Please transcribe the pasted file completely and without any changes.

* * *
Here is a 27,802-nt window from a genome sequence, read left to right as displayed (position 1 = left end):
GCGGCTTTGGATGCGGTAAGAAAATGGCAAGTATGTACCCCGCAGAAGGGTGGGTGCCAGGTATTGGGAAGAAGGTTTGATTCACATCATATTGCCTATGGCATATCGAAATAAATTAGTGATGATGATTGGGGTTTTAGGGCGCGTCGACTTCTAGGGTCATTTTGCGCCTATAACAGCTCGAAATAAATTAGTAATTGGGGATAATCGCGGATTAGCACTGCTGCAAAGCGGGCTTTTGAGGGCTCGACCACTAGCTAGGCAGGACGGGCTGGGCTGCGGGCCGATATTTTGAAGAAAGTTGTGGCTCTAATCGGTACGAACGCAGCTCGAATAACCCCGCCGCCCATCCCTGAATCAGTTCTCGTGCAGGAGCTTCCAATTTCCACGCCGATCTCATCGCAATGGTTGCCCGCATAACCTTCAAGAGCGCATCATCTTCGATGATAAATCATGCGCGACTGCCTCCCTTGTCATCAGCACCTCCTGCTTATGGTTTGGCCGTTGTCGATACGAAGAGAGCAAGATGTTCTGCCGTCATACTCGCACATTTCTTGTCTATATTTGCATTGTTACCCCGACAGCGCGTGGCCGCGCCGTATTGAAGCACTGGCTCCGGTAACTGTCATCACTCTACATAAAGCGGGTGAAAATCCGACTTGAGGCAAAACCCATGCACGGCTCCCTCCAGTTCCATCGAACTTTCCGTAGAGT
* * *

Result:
Here is a 27,802-nt window from a genome sequence, read left to right as displayed (position 1 = left end):
GCGGCTTTGGATGCGGTAAGAAAATGGCAAGTATGTACCCCGCAGAAGGGTGGGTGCCAGGTATTGGGAAGAAGGTTTGATTCACATCATATTGCCTATGGCATATCGAAATAAATTAGTGATGATGATTGGGGTTTTAGGGCGCGTCGACTTCTAGGGTCATTTTGCGCCTATAACAGCTCGAAATAAATTAGTAATTGGGGATAATCGCGGATTAGCACTGCTGCAAAGCGGGCTTTTGAGGGCTCGACCACTAGCTAGGCAGGACGGGCTGGGCTGCGGGCCGATATTTTGAAGAAAGTTGTGGCTCTAATCGGTACGAACGCAGCTCGAATAACCCCGCCGCCCATCCCTGAATCAGTTCTCGTGCAGGAGCTTCCAATTTCCACGCCGATCTCATCGCAATGGTTGCCCGCATAACCTTCAAGAGCGCATCATCTTCGATGATAAATCATGCGCGACTGCCTCCCTTGTCATCAGCACCTCCTGCTTATGGTTTGGCCGTTGTCGATACGAAGAGAGCAAGATGTTCTGCCGTCATACTCGCACATTTCTTGTCTATATTTGCATTGTTACCCCGACAGCGCGTGGCCGCGCCGTATTGAAGCACTGGCTCCGGTAACTGTCATCACTCTACATAAAGCGGGTGAAAATCCGACTTGAGGCAAAACCCATGCACGGCTCCCTCCAGTTCCATCGAACTTTCCGTAGAGT